Wednesday, November 11, 2009
In a move that will likely encourage other cities to follow its example, city leaders in Providence, Rhode Island, have decided to relocate a major highway from the heart of downtown to its outskirts. Providence is also the city which, two decades earlier, uncovered two rivers it had previously paved over--the Woonasquatucket and Moshassuck Rivers--repointing their convergence for aesthetic reasons. For a full report about the highway relocation, see Elizabeth Abbot, Removing a Barrier: Relocating an Interstate Allows a New England City to Reconnect, New York Times (Nov. 11, 2009). Officials hope to entice Brown University and Johnson & Wales (the culinary college) to purchase parcels in the shadows of where the highway once stood. This area, also known as the Jewelry District, was originally connected to downtown Providence before the construction of the highway. Once built, the highway severed this connection. Following demolition of the old highway, Providence will begin work on establishing a new street grid. In addition to reconnecting the area to downtown, the new street grid will connect the District to the waterfront. Providence envisons there a new city park complete with an amphitheater and sculpture garden. Local neighborhood groups are in the process of lobbying for a new transport hub, one that would include ferries. Although completing these projects will take time in light of Providence's deteriorating economy, it is hoped that improved land use--achieved using New Urbanist principles--will yield economic benefits in the years to come.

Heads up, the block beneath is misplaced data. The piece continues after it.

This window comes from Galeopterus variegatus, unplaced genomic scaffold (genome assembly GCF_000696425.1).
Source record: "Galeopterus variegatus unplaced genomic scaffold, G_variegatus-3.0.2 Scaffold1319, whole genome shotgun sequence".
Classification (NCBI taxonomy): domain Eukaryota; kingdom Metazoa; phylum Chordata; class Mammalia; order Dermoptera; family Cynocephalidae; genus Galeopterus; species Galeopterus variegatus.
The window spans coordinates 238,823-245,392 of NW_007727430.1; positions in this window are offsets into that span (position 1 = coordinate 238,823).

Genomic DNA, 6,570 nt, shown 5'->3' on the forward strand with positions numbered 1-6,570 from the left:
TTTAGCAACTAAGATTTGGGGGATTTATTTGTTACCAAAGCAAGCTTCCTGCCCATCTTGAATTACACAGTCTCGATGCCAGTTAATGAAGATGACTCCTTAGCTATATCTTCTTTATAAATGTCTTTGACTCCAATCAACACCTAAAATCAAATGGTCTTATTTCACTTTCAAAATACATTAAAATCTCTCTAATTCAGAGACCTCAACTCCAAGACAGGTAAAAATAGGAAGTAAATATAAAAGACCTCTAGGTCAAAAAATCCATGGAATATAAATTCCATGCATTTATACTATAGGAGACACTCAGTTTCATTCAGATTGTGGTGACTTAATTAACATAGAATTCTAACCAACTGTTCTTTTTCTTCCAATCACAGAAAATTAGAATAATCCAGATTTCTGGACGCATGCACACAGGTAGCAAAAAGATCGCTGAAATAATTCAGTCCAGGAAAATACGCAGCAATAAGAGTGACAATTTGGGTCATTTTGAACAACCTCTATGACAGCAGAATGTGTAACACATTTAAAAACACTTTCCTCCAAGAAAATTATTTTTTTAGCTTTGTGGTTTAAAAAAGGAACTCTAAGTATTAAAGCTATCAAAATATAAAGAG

Will Cook, Charleston School of Law
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